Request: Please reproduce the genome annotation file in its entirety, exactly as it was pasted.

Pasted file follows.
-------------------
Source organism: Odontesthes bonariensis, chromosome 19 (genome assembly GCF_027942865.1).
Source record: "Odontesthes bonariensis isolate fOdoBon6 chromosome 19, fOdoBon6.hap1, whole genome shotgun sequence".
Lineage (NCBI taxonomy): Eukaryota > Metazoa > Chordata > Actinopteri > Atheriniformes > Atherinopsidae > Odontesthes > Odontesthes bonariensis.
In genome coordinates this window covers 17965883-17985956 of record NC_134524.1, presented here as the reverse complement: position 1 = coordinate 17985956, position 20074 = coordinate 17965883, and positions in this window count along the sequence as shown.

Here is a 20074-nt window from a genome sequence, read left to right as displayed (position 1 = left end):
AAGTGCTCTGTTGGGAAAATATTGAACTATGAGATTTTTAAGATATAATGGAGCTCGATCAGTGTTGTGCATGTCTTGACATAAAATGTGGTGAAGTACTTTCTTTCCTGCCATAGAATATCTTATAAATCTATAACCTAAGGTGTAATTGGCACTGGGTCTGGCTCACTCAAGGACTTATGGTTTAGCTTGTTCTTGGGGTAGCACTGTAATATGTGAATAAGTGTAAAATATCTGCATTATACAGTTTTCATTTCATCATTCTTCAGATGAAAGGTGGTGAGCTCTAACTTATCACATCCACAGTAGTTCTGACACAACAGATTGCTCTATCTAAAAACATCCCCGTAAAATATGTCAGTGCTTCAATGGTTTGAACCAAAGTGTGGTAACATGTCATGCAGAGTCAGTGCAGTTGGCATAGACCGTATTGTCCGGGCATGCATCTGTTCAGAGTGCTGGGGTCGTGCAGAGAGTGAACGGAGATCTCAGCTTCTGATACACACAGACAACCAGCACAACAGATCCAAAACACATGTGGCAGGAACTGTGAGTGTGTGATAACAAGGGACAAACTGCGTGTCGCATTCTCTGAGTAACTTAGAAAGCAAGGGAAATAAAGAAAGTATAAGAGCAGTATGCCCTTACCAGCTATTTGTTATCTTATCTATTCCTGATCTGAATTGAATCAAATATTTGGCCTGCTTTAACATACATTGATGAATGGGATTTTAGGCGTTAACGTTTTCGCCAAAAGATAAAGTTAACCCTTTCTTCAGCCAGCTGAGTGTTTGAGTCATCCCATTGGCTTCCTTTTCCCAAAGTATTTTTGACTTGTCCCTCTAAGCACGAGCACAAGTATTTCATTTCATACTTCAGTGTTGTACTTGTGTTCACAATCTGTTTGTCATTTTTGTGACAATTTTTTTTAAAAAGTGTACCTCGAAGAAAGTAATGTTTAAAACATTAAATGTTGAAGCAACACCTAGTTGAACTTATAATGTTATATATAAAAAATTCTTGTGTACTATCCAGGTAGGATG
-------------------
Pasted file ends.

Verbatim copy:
Source organism: Odontesthes bonariensis, chromosome 19 (genome assembly GCF_027942865.1).
Source record: "Odontesthes bonariensis isolate fOdoBon6 chromosome 19, fOdoBon6.hap1, whole genome shotgun sequence".
Lineage (NCBI taxonomy): Eukaryota > Metazoa > Chordata > Actinopteri > Atheriniformes > Atherinopsidae > Odontesthes > Odontesthes bonariensis.
In genome coordinates this window covers 17965883-17985956 of record NC_134524.1, presented here as the reverse complement: position 1 = coordinate 17985956, position 20074 = coordinate 17965883, and positions in this window count along the sequence as shown.

Here is a 20074-nt window from a genome sequence, read left to right as displayed (position 1 = left end):
AAGTGCTCTGTTGGGAAAATATTGAACTATGAGATTTTTAAGATATAATGGAGCTCGATCAGTGTTGTGCATGTCTTGACATAAAATGTGGTGAAGTACTTTCTTTCCTGCCATAGAATATCTTATAAATCTATAACCTAAGGTGTAATTGGCACTGGGTCTGGCTCACTCAAGGACTTATGGTTTAGCTTGTTCTTGGGGTAGCACTGTAATATGTGAATAAGTGTAAAATATCTGCATTATACAGTTTTCATTTCATCATTCTTCAGATGAAAGGTGGTGAGCTCTAACTTATCACATCCACAGTAGTTCTGACACAACAGATTGCTCTATCTAAAAACATCCCCGTAAAATATGTCAGTGCTTCAATGGTTTGAACCAAAGTGTGGTAACATGTCATGCAGAGTCAGTGCAGTTGGCATAGACCGTATTGTCCGGGCATGCATCTGTTCAGAGTGCTGGGGTCGTGCAGAGAGTGAACGGAGATCTCAGCTTCTGATACACACAGACAACCAGCACAACAGATCCAAAACACATGTGGCAGGAACTGTGAGTGTGTGATAACAAGGGACAAACTGCGTGTCGCATTCTCTGAGTAACTTAGAAAGCAAGGGAAATAAAGAAAGTATAAGAGCAGTATGCCCTTACCAGCTATTTGTTATCTTATCTATTCCTGATCTGAATTGAATCAAATATTTGGCCTGCTTTAACATACATTGATGAATGGGATTTTAGGCGTTAACGTTTTCGCCAAAAGATAAAGTTAACCCTTTCTTCAGCCAGCTGAGTGTTTGAGTCATCCCATTGGCTTCCTTTTCCCAAAGTATTTTTGACTTGTCCCTCTAAGCACGAGCACAAGTATTTCATTTCATACTTCAGTGTTGTACTTGTGTTCACAATCTGTTTGTCATTTTTGTGACAATTTTTTTTAAAAAGTGTACCTCGAAGAAAGTAATGTTTAAAACATTAAATGTTGAAGCAACACCTAGTTGAACTTATAATGTTATATATAAAAAATTCTTGTGTACTATCCAGGTAGGATG